If I’m not mistaken, in India it is called “firauti”. The hacking group called the Turkish Crime Family reportedly has access to 300 million iPhones (627 million, according to the latest updates) and it is threatening to wipe data off all these accounts unless Apple pays a ransom.
Just to make sure that the message gets across, the hacking group sent video shots to Motherboard to demonstrate that the data on an iPhone can actually be deleted remotely by the hackers. They have also provided the screenshots of the exchanges the hackers have had so far with the Apple security team. In one of the messages, Apple seems to be saying that the company does not reward cyber criminals for breaking the law. The text might not be accurate, but this is how it goes:
We firstly kindly request you to remove the video that you have uploaded on your YouTube channel as it’s seeking unwanted attention, second of all we would like you to know that we do not reward cyber criminals for breaking the law,” a message allegedly from a member of Apple’s security team reads. (Motherboard only saw a screenshot of this message, and not the original). The alleged Apple team member then says archived communications with the hacker will be sent to the authorities.
300 million accounts is a big number. 627 million is even bigger.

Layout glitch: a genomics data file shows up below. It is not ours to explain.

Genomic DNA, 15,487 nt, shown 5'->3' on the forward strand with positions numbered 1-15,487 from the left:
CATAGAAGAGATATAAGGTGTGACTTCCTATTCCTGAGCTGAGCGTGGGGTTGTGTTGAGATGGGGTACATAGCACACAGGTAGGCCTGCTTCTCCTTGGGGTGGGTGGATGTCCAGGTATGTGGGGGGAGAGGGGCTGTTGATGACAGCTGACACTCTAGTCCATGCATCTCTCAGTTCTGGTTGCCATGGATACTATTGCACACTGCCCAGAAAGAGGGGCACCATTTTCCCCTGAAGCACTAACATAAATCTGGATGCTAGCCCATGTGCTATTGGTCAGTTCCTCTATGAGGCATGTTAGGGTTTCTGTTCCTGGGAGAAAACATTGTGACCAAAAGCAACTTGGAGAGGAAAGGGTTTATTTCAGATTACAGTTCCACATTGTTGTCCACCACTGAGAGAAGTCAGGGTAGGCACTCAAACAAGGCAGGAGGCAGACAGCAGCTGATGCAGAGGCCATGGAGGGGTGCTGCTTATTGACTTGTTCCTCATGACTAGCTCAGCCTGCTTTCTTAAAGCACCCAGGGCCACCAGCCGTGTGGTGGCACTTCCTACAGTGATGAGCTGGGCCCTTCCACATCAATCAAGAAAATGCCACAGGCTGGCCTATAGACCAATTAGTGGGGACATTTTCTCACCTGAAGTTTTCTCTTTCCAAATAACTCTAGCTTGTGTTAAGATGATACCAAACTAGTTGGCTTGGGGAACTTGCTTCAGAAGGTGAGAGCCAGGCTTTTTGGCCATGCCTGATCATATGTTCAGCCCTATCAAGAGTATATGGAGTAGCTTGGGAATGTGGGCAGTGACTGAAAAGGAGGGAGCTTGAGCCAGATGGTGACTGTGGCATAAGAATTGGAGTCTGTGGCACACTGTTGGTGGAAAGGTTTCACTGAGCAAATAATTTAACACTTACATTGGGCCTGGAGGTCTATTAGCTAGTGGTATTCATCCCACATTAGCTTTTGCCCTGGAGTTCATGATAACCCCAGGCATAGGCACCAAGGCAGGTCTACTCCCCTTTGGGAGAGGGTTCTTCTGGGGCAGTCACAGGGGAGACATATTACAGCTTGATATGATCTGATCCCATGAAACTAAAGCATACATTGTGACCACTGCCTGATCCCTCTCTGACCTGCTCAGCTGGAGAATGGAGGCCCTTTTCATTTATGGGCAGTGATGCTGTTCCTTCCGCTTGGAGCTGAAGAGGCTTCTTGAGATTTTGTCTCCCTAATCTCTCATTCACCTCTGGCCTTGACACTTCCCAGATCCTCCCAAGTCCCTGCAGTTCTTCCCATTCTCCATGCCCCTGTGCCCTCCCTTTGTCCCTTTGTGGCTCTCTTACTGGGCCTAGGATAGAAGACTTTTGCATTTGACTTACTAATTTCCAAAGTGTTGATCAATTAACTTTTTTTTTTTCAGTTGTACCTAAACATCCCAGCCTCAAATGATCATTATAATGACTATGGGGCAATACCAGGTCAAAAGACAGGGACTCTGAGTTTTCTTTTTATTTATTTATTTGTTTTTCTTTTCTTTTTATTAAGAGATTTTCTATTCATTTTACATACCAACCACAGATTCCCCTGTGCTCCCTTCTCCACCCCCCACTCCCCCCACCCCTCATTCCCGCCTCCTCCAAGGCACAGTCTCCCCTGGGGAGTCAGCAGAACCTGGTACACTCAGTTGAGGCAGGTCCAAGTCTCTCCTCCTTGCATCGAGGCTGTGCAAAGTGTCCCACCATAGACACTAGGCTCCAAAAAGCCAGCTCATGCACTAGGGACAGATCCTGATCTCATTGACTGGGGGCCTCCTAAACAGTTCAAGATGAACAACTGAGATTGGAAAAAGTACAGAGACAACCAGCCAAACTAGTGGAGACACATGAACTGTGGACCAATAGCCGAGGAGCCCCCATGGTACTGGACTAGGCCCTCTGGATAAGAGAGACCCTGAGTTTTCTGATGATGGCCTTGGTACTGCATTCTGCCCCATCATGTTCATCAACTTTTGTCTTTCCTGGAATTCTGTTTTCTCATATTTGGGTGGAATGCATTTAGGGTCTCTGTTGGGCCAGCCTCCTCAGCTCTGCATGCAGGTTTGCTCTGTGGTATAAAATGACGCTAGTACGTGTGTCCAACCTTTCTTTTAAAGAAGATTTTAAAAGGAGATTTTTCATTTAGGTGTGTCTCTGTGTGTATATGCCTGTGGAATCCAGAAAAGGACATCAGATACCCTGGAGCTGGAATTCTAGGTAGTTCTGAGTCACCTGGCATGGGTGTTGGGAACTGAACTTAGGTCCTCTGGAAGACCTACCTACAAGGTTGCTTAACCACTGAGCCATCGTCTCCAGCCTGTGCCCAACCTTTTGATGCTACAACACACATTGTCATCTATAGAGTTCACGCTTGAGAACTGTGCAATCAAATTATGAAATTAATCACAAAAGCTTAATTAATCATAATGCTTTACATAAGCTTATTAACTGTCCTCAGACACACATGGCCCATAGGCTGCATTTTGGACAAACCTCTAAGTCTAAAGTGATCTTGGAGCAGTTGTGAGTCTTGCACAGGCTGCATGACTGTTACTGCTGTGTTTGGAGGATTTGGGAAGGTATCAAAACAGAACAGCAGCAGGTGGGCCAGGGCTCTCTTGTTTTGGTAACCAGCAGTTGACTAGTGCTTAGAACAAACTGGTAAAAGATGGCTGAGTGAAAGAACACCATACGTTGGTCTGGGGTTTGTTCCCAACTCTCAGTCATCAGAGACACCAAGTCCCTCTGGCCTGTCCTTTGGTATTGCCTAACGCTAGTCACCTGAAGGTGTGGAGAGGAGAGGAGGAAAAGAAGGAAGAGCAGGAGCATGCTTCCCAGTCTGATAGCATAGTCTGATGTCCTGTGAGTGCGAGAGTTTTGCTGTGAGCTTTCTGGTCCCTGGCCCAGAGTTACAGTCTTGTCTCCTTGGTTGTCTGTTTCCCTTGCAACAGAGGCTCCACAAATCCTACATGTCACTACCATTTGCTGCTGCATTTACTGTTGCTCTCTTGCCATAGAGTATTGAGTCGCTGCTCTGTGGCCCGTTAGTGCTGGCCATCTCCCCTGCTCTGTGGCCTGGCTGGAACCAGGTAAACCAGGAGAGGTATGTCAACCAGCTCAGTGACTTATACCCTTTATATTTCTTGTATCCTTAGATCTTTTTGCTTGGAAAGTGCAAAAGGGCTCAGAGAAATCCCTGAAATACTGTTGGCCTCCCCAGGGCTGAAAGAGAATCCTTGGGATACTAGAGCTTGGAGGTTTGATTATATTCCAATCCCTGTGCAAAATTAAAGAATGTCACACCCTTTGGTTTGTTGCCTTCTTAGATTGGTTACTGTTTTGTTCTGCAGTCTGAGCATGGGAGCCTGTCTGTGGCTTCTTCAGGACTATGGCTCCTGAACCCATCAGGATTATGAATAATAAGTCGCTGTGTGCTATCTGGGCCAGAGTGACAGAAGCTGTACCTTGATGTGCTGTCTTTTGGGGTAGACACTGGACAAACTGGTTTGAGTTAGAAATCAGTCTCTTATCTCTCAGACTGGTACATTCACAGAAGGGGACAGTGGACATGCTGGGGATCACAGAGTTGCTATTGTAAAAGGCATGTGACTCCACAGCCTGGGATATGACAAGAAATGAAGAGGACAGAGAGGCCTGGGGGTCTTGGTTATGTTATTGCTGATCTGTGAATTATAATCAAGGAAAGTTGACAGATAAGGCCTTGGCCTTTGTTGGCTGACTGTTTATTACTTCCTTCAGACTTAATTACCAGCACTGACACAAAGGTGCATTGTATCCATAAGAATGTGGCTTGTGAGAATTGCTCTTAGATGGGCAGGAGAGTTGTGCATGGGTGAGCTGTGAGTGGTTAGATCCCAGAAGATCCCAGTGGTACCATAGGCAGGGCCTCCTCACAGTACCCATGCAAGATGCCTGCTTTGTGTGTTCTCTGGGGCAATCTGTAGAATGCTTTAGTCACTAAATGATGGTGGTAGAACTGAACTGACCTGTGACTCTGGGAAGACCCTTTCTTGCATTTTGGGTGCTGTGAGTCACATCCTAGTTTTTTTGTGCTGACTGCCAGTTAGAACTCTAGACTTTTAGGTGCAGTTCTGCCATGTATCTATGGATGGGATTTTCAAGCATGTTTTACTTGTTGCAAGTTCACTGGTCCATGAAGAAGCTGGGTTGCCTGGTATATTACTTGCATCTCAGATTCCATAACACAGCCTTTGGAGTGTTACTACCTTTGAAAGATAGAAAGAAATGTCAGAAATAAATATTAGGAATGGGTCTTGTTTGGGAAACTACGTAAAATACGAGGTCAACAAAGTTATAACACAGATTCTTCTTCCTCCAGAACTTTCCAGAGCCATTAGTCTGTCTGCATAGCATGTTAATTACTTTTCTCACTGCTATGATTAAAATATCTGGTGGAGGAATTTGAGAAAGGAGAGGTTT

According to this Motherboard report Apple has politely refused to pay the ransom and it has also forwarded the threatening text to the authorities.
They demonstrated with the iPhone account of an elderly lady. The hackers were able to access her iCloud data and they also had the permission to delete everything on the iPhone. They have demanded that Apple pay the ransom early in April, 2017.
Apple can pay the amount of either $75,000 in cryptocurrency or $100,000 worth of iTunes gift cards by April 7. If Apple fails to give the ransom, they will reset the devices remotely.
To make matters worse, this CSOOnline update says that another hacking group has joined hands with the Turkish Crime Family and collectively now they have access to 627 million accounts that they can reset.
Extra reading: Apple iCloud ransom demands: The facts you need to know